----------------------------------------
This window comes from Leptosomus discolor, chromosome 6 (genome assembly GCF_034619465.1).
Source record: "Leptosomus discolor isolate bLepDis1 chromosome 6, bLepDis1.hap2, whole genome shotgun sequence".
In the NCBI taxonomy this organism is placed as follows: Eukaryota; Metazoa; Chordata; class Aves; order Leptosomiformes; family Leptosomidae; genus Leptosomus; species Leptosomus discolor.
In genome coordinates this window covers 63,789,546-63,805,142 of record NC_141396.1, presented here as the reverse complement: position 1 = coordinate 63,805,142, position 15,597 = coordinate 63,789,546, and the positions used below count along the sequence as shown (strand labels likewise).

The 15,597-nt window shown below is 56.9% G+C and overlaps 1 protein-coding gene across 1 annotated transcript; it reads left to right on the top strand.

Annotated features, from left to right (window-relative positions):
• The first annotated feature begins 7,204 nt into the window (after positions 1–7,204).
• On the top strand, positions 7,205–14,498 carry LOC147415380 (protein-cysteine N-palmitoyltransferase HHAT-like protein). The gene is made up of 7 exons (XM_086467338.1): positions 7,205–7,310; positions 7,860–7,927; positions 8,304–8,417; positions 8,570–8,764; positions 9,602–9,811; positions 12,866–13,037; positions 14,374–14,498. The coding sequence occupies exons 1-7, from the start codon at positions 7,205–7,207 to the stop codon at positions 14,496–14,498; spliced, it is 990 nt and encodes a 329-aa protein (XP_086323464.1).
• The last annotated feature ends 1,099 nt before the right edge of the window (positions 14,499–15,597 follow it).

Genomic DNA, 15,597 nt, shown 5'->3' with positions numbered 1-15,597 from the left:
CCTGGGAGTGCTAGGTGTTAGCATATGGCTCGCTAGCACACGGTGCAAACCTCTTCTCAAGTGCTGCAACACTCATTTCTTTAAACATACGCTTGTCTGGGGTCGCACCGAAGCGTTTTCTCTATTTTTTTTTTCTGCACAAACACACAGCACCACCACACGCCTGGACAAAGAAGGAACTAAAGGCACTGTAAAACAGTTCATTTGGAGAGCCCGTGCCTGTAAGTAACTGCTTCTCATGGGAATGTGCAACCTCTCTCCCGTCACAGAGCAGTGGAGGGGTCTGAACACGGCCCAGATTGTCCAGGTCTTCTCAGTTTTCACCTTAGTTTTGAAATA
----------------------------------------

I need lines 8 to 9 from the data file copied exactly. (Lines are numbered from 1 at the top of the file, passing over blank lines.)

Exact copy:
• On the top strand, positions 7,205–14,498 carry LOC147415380 (protein-cysteine N-palmitoyltransferase HHAT-like protein). The gene is made up of 7 exons (XM_086467338.1): positions 7,205–7,310; positions 7,860–7,927; positions 8,304–8,417; positions 8,570–8,764; positions 9,602–9,811; positions 12,866–13,037; positions 14,374–14,498. The coding sequence occupies exons 1-7, from the start codon at positions 7,205–7,207 to the stop codon at positions 14,496–14,498; spliced, it is 990 nt and encodes a 329-aa protein (XP_086323464.1).
• The last annotated feature ends 1,099 nt before the right edge of the window (positions 14,499–15,597 follow it).